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English Edition Chinese Translation
ISBN: 978-0-387-75578-6 ISBN: 978-7-5640-6068-8
2009 Springer 2012 Beijing Institute of Technology Press

This section of the website introduces PSE theory and PSE Toolbox to the academic audience: university faculty, research scientists, and graduate and undergraduate students.. In particular, it is intended to enable offering Production System Engineering courses at the university level. To request a full set of viewgraphs for such courses and a solution manual, please contact the authors. 

Purpose: This is a textbook for a graduate or senior undergraduate course on PSE. The aim is two-fold. First, it is intended to present the material, which is practical and applicable to production systems in large, medium and small volume manufacturing organizations. Second goal is to present this material at the same level of rigor as that in other engineering disciplines, such as Electrical Engineering, Mechanical Engineering, etc.

Main Topic: Production systems are machines and material handling devices (buffers) arranged so as to produce a desired product. This textbook does not address the issues of operation technology of either machines or material handling devices. Rather, addressed are the issues of parts flow through a production system. The parts flow is affected by production capacity and reliability of the machines as well as the storing capacity of the buffers. In general, numerous issues related to parts flow could be addressed. Included in this volume are only those, which have a clear practical significance. Thus, the rigorous mathematical study of practical issues related to parts flow in production systems with unreliable machines and finite buffers is the main topic of this textbook.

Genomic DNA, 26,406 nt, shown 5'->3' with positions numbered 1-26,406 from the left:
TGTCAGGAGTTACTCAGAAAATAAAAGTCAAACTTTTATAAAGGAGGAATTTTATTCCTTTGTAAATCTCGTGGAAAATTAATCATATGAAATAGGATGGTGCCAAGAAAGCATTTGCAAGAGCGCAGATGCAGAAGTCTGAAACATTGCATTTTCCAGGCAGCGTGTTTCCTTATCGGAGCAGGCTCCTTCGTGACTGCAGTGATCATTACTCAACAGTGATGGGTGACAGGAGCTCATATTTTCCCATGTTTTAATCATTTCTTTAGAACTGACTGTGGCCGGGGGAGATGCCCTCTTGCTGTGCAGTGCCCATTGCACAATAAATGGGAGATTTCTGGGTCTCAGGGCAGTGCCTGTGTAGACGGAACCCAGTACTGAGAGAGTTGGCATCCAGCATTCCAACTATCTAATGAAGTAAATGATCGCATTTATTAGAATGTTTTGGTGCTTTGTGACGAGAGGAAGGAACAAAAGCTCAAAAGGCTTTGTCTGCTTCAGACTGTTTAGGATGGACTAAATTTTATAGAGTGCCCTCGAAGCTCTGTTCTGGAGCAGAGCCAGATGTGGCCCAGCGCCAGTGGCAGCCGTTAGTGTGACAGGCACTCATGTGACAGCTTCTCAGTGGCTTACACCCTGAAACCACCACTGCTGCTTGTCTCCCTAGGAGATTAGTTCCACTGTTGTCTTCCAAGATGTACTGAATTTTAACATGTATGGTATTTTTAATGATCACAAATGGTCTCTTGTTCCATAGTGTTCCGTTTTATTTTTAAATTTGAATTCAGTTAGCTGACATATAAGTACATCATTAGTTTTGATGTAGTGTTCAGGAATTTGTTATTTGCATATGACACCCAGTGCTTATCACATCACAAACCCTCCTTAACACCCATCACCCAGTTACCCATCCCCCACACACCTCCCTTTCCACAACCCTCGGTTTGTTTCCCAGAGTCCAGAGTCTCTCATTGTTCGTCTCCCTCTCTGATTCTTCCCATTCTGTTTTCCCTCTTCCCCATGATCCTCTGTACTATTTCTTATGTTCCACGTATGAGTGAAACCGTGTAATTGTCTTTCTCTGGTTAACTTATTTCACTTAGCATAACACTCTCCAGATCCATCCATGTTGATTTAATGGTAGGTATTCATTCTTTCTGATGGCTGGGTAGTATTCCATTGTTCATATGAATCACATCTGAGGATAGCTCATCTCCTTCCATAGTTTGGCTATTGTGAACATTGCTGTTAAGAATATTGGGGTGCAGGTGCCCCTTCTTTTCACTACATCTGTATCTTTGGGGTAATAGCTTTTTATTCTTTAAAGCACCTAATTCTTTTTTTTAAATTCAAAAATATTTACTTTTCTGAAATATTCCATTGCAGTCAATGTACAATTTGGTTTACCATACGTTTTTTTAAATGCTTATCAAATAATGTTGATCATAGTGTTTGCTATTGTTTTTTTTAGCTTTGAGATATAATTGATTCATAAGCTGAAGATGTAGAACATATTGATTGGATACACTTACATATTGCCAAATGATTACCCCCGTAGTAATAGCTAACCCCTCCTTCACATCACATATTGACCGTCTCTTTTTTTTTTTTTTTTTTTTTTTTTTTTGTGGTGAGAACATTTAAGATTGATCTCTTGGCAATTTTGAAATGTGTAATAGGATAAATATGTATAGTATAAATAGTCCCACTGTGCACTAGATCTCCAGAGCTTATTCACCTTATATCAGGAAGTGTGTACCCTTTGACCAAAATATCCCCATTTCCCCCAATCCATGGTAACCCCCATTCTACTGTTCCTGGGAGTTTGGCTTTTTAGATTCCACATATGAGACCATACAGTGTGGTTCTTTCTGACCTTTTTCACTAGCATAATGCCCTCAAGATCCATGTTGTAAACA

Method: Traditionally, production systems have been analyzed quantitatively using queuing theory techniques. In this book, we use a different approach. It is based on recursive equations, which describe production systems at hand. These equations are derived based on exact analysis of simplest systems and subsequent approximate analyses of more complex ones based on an aggregation technique. The properties of the resulting equations characterize the flow of parts and expose the laws that govern production systems behavior. Thus, a system-theoretic analysis, based on recursive aggregation procedures is the method employed in this textbook.

Solution paradigm: Solutions of the problems addressed in this text are presented in three formats. The first one consists of results proved analytically; they are referred to as Lemmas, or Theorems or Corollaries. The second -- includes properties, which are obtained numerically; they are referred to as Numerical Facts. Finally, the third includes the results referred to as Improvability Indicators; they are intended as a guide for production system improvements in the framework of the so-called Measurement-based Management.

Outcomes, and prerequisites: As an outcome of this course, the students will acquire rigorous and practical knowledge for analysis, design, and management of production systems. The only prerequisite is a prior exposure to Probability Theory.